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TfL consults on proposals to cut road danger and congestion by increasing fines on London’s red routes

Transport for London (TfL) is asking people to have their say on proposals that aim to boost safety and cut congestion on London's network of red routes, by increasing the maximum penalty charge notice (PCN) for contraventions of the rules from £130 to £160. Fines would be reduced to £80 if paid within 14 days. All income from PCNs is re-invested by TfL, to cover the cost of enforcement and schemes to reduce road danger.   

London's red routes are roads managed by TfL. They make up five per cent of roads but carry 30 per cent of the traffic. Red routes exist to allow traffic to move safely and efficiently along some of the busiest roads in London. Stopping is generally prohibited on these roads, outside of designated locations and times clearly marked by signs. Failing to follow the rules and signs at junctions creates safety risks, disrupts traffic and creates congestion for everyone. Vital deliveries and collections can be obstructed and buses and the emergency services can be delayed.

Fine levels are set to deter motorists from ignoring vital rules and safety restrictions. They are an important way of encouraging everybody to follow the rules of the road. PCNs can be issued for:

  • Parking illegally in loading bays
  • Blocking yellow box junctions
  • Making a turn where this movement is banned, which creates risk for people walking and cycling
  • Driving or parking in a bus lane
  • Parking illegally on double red lines, or on single red lines at times when parking is not permitted

The cost of a PCN for contraventions on the red route network has not increased for over ten years. The last increase was in April 2011 when it rose from £120 to £130. TfL's proposed increase to £160 is in line with inflation since the last increase. TfL expects the higher fine level to be a more effective deterrent that will, over time, lead to a reduced level of contraventions and help to keep the road network safe for everyone. Increased compliance with the rules is also expected to boost bus reliability, reduce congestion, improve air quality and the encourage more people to walk and cycle.

TfL's consultation is now open at and runs until 19 September.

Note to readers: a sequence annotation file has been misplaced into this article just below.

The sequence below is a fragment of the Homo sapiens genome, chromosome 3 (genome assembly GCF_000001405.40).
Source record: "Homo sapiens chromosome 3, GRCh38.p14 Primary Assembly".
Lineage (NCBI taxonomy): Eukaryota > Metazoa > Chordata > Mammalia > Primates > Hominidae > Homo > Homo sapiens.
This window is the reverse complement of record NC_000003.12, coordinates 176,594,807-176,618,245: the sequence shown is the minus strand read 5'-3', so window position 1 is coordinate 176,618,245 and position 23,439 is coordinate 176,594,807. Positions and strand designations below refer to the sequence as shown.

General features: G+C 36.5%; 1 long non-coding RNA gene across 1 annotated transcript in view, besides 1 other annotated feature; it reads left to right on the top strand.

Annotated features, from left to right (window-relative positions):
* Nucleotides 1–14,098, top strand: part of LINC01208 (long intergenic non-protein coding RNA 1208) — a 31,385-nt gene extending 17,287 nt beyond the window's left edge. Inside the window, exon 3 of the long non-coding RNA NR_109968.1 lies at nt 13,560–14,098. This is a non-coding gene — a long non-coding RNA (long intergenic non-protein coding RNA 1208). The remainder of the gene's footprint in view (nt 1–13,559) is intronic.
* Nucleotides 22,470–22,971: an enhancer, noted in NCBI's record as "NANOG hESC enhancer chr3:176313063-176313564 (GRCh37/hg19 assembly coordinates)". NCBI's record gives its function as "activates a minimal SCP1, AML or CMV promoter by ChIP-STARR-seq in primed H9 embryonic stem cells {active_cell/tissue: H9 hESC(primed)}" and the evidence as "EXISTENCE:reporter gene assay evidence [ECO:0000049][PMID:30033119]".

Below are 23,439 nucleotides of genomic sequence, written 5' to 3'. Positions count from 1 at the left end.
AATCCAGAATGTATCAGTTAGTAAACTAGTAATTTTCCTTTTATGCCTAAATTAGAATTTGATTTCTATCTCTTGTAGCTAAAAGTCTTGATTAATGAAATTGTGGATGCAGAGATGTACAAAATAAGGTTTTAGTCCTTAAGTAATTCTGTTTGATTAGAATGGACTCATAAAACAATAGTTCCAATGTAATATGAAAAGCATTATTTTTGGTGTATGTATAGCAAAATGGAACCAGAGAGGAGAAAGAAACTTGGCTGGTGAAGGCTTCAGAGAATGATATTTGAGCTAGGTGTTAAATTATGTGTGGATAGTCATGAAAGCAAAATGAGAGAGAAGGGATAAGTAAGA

Siwan Hayward, TfL's Director of Compliance and Policing, said:

"London's network of red routes plays a vital role in keeping people moving across the capital and it's really important that everybody follows the rules that are in place to keep roads clear and to keep people safe. We'd much rather people follow the rules than fine them, and the proposed increase in fines is intended to increase compliance with the rules and make streets safer, cleaner and less congested for everyone. I'd urge people to have their say on these proposals and we welcome all feedback on our plans."     

Reducing danger on the capital's transport network is a top priority for TfL. TfL continues to work on a number of major programmes to make London's roads and the vehicles using them safer. TfL's Safer Junctions programme is making life-saving changes at some of the capital's most dangerous and intimidating junctions. To date, TfL has completed work at a total of 42 junctions, with construction expected to start on more schemes later this year.     

TfL's world-first Direct Vision Standard, which reduces lethal blind spots on lorries, is already helping to save lives and prevent life-changing injuries. The scheme requires owners of Heavy Good Vehicles (HGVs) weighing more than 12 tonnes to apply for a free permit that assigns vehicles a star rating based on how much the driver can see directly through their cab windows in order to be able to drive in London. Since its introduction, more than 70,000 HGVs have had safe systems fitted, improving protection for people walking, cycling or riding e-scooters or motorcycles and saving lives.     

Speed limits have also been reduced to 20mph on a number of TfL roads across the capital and TfL is currently consulting on reducing the speed limit on 13km of roads within Westminster.


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